A single oral dose of Esomeprazole at 510 mg/kg (about 103 times the human dose on a body surface area basis), has been lethal to rats. The major signs of acute toxicity are reduced motor activity, changes in respiratory frequency, tremor, ataxia, and intermittent clonic convulsions. There have been no reports of overdose with Esomeprazole.
No specific antidote for Esomeprazole is known. Since Esomeprazole is extensively protein bound, it is not expected to be removed by dialysis. In the event of overdosage, treatment should be symptomatic and supportive. As with the management of any overdose, the possibility of multiple drug ingestion should be considered.
Protect from light, Store in dry place.
Keep out of reach of children
Exium® 20 capsule : Each pack contains 60 capsules (10 x 6\\\\\\\'s).
Exium® 40 capsule : Each pack contains 24 capsules (4 x 6\\\\\\\'s).
Esomeprazole capsules contain an enteric-coated pellet formulation of esomeprazole magnesium. After oral administration peak plasma levels (Cmax) occur at approximately 1.5 hours (Tmax). The Cmax increases proportionally when the dose is increased, and there is a three-fold increase in the area under the plasma concentration- time curve (AUC) from 20 to 40 mg. At repeated once daily dosing, the systemic bioavailability is approximately 90% compared to 64% after a single dose. The AUC after administration of a single dose of esomeprazole is decreased by 33-53% after food intake compared to fasting conditions. Esomeprazole should be taken at least one hour before meals.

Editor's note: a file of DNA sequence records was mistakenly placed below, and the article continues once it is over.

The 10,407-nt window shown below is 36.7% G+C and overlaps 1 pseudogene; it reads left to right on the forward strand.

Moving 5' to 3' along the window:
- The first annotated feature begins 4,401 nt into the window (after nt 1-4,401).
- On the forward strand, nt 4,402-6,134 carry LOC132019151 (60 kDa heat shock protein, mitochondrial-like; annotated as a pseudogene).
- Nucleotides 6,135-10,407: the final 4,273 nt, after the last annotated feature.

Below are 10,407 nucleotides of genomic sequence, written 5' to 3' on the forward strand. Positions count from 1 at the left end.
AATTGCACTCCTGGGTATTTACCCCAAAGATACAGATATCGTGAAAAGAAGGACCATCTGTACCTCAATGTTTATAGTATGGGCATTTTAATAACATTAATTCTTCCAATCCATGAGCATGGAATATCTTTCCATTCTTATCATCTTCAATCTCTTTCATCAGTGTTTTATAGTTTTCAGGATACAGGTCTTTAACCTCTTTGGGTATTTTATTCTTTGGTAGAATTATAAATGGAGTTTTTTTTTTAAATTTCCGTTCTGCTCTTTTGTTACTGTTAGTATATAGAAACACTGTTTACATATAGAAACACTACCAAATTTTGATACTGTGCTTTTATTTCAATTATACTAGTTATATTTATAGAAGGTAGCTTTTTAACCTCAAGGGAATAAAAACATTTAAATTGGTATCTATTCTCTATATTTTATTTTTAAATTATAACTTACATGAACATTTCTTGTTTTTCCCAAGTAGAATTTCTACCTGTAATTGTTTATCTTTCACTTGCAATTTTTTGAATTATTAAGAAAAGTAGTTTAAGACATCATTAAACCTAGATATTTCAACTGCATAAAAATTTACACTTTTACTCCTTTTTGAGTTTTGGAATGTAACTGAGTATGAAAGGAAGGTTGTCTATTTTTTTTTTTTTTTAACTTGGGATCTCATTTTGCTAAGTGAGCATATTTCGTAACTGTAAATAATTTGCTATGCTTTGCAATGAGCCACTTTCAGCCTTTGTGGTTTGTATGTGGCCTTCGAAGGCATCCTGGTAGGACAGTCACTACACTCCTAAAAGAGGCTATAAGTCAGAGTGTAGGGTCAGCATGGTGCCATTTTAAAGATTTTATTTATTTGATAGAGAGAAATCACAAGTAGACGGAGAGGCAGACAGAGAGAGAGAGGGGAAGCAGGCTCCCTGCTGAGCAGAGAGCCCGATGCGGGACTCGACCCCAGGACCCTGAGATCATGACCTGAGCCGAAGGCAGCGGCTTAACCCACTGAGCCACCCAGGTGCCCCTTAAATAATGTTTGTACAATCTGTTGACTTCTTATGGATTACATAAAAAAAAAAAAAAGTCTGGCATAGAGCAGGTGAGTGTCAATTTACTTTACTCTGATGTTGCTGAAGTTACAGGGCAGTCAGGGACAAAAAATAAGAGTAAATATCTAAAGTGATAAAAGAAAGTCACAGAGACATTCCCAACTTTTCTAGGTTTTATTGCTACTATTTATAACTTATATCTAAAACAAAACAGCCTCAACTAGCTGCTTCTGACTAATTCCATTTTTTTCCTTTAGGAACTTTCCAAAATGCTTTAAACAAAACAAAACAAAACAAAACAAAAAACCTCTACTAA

Distribution: Esomeprazole is 97% bound to plasma proteins. Plasma protein binding is constant over the concentration range of 2-20 mmol/L. The apparent volume of distribution at steady state in healthy volunteers is approximately 16 L.
Metabolism Esomeprazole is extensively metabolized in the liver by the cytochrome P450 (CYP) enzyme system. The metabolites of esomeprazole lack anti-secretory activity. The major part of esomeprazole’s metabolism is dependent upon the CYP2C19 isoenzyme, which forms the hydroxy and desmethyl metabolites. The remaining amount is dependent on CYP3A4 which forms the sulphone metabolite.
Excretion: The plasma elimination half-life of esomeprazole is approximately 1–1.5 hours. Less than 1% of parent drug is excreted in the urine. Approximately 80% of an oral dose of esomeprazole is excreted as inactive metabolites in the urine, and the remainder is found as inactive metabolites in the faeces.
Combination Therapy with Antimicrobials: Esomeprazole magnesium 40 mg once daily is given in combination with clarithromycin 500 mg twice daily and amoxicillin 1000 mg twice daily for 7 days. The mean steady state AUC and Cmax of Esomeprazole increased by 70% and 18%, respectively, during triple combination therapy compared to treatment with Esomeprazole alone.
The pharmacokinetic parameters for clarithromycin and amoxicillin are similar during triple combination therapy and administration of each drug alone. However, the mean AUC and Cmax for 14-hydroxyclarithromycin are increased by 19% and 22%, respectively, during triple combination therapy compared to treatment with clarithromycin alone. This increase in exposure to 14-hydroxyclarithromycin is not considered to be clinically significant.